Residents in my Yangon neighborhood were largely the descendants of Muslims who immigrated during the country’s colonial period. Many of the mossy brick buildings on my street bore inscriptions of prominent Indian merchant families who arrived after Britain made Myanmar an Indian province in 1866.

Ethnic violence between Buddhist and Muslim neighbors has flared up.

Seventy years after the British left Burma, downtown Yangon’s food stalls still reflect Indian and Islamic influences as much as its architecture. Vendors sell fried gourd and fat, oily potato samosas, often round the corner from tea shops with chewy, naan-like paratha (pronounced pa-lah-tha) and hearty, halal goat curries. Mohinga, the national breakfast staple of fish soup, stews in massive vats on the sidewalks, and is ubiquitous across coastal Myanmar no matter the local religion.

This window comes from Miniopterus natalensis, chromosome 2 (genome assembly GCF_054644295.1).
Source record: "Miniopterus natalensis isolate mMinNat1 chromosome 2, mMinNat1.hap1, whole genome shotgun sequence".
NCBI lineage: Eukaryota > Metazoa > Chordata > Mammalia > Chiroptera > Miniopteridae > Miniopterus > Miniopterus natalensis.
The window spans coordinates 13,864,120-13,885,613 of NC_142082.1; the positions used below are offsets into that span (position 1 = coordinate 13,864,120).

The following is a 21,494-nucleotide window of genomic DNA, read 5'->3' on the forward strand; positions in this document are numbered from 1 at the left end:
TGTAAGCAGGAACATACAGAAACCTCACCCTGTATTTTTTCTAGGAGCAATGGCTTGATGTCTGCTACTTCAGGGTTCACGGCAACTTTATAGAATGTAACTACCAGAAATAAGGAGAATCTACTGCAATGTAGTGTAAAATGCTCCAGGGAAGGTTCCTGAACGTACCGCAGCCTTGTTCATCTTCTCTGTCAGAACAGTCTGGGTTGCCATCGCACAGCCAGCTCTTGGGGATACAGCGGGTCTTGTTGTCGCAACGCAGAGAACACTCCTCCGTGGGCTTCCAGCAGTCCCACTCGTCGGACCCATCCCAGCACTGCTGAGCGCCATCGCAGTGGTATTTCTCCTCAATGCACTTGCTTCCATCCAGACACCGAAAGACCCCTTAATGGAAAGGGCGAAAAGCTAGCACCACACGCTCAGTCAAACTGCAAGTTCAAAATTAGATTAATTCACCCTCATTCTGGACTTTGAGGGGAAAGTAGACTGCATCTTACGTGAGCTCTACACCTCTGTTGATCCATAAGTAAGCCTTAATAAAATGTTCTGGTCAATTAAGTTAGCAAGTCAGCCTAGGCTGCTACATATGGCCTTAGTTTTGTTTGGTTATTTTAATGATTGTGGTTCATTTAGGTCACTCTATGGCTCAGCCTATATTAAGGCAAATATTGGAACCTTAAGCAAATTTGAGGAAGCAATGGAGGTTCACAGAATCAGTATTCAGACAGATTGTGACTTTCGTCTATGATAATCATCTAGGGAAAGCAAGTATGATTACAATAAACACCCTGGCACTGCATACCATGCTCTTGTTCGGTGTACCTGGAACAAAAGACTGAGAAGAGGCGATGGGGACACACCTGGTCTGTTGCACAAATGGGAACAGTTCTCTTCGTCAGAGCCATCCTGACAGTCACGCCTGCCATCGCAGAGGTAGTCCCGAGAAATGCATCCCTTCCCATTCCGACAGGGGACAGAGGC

Myo Aung, of Mutiara/Photo by RJ Vogt.

[dropcap size=big]I[/dropcap]f you’ve read any news about Myanmar lately, it may seem as if local religion is all that matters. The Rohingya Muslims in the country’s northwest have made international headlines in recent years as the world’s most persecuted ethnic group — in large part because of their faith.

Despite a long history of Islamic settlers in the region, Myanmar’s government considers its population of over a million Rohingya to be illegal immigrants from Bangladesh, denying them citizenship. Ethnic violence between Buddhist and Muslim neighbors has flared up repeatedly in the past few years, most recently in August, when Rohingya militants responded to their own marginalization with deadly attacks on Burmese police posts.